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Written by Sylvester Hassell   

The Gospel Messenger—October 1885

WILSON, N. C., July 27, 1885

Elder D. Bartley, Crawfordsville, Ind—Dear Brother—the exact translation of John iii. 3, is—“Verily, verily, I say unto thee, if one be not born from above (or anew), he can not see the kingdom of God.” Christ’s language in John iii. 5, is, I think, an enlarged repetition of the same thought. The exact translation of the latter expression is—“Verily, verily, I say unto thee, if one be not born of water and Spirit, he cannot enter into the kingdom of God.” The word “man,” used in the King James Version, is not in the original Greek of either verse. And the words “of” and “the” used immediately before “Spirit” in the fifth verse, in the King James version, are not in the original. There is thus shown to be, I think, a close and inseparable connection between “water” and “Spirit.” An equivalent expression is found in Titus iii. 5 –“The washing of regeneration and renewing of the Holy Ghost.” The numerous washings in the Mosaic law made water familiar to the Jews as an emblem of purification. John himself tells us in vii. 37—39, that by the term “water,” Christ meant the “Spirit.” The same fact is shown in Isa. xliv. 3, and Ezek. xxxvi. 25—27. By “water and Spirit,” it seems to me, that Christ meant “purifying Spirit,” or “Holy Spirit.” A similar expression is found in Matt in 11—“He shall baptize you in the Holy Ghost and fire.” The preposition, as in John iii. 5, is not repeated. Both fire and water are purifying and powerful principles, and are used to represent the Holy Spirit. In reference to fire being thus used, see Exod. iii. 2—11, xiii. 21, 22, xxi v.17; Isa. iv. 4: Ezek. i. 4, 27; Dan. vii. 9;  Mal. iii. 2, 3, &c.; Acts ii. 3, 4. I believe that both Matt. iii. 11 and John iii. 5, are instances of hendiadys, a figure, not uncommon in Latin and Greek, by which an idea is expressed by two nouns connected by and, instead of being expressed by a noun and a limiting adjective, or genitive—the two expressions meaning “the fire of the Holy Ghost,” “the water of the Spirit”—that is, “the puri­fying power of the Spirit.” I think that literal water baptism is no more alluded to in John iii. 5 than literal fire baptism in Matt. iii. 11. In describing the heavenly or spiritual birth, water is not used in John i. 13, or in iii. 3, 6, 8. In the latter verse, “wind” is used to represent the Spirit, just as water is used in the fifth verse. The term “water” in John iii. 5, seems to be used in contrast to the term “blood” in John i. 13. The first, or natural birth, of a human being, is of the “flesh” (John iii. 6), or of “blood” (which contains all the elements of the flesh or body), and of “the will of the flesh” (natural desire), and of “the will of man” (natural volition); but, in total contradistinction, the birth necessary for an entrance into the kingdom of God is, not from such corrupt sources, but “of water,” from a pure source, “from above,” “of the Spirit,” “of God.”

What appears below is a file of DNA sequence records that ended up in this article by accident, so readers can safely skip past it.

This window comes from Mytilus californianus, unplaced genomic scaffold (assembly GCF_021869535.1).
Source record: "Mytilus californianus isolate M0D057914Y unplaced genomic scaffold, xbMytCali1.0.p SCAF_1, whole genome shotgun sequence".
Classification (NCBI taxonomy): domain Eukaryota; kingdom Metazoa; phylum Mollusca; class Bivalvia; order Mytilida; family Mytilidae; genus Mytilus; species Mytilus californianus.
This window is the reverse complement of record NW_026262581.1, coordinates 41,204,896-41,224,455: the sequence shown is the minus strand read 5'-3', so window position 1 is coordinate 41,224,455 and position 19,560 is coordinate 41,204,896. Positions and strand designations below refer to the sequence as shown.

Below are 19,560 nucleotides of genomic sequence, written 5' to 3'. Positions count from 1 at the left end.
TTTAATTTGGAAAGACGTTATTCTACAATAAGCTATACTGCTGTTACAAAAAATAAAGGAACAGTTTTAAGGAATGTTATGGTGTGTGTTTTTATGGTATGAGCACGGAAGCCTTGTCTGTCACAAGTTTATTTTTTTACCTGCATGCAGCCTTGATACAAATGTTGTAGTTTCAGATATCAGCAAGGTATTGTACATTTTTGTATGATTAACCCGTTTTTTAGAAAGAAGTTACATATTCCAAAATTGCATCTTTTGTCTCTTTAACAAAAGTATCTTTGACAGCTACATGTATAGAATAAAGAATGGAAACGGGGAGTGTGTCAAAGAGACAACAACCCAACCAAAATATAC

The profound spiritual mind of John, the especially beloved and last surviving apostle, the last inspired teacher of the human race, eagerly drank in and retained and recorded the deepest words of his Divine Master. His gospel, “the golden sunset of inspiration,” is the most spiritual production in human literature. He begins it with a reference to the first of Genesis, but he goes back to a more ancient beginning even than Moses—a beginning before all creation, when God alone, Father, Son, and Spirit, filled eternity with his presence. And so Christ’s expression in John iii. 5, seems to carry our minds back to Gen. i. 2, when the Spirit of God, in a vivify­ing and illuminating manner, moved upon the face of the waters. Thus the incarnate God tells the Jewish ruler, and tells us all, that no fleshly descent, or advantage, or effort, will prepare us for admission into his kingdom; we must go beyond self, beyond salvation, beyond Adam, beyond all creature power, to the eternal and omnipotent Creator, who, in the beginning created the heavens and the earth, and who alone, can new-create the poor, dead sinner, in the spiritual image of God, and prepare him for entrance into his holy, heavenly, and eternal kingdom.

 

Yours in love,


SYLVESTER HASSELL

 

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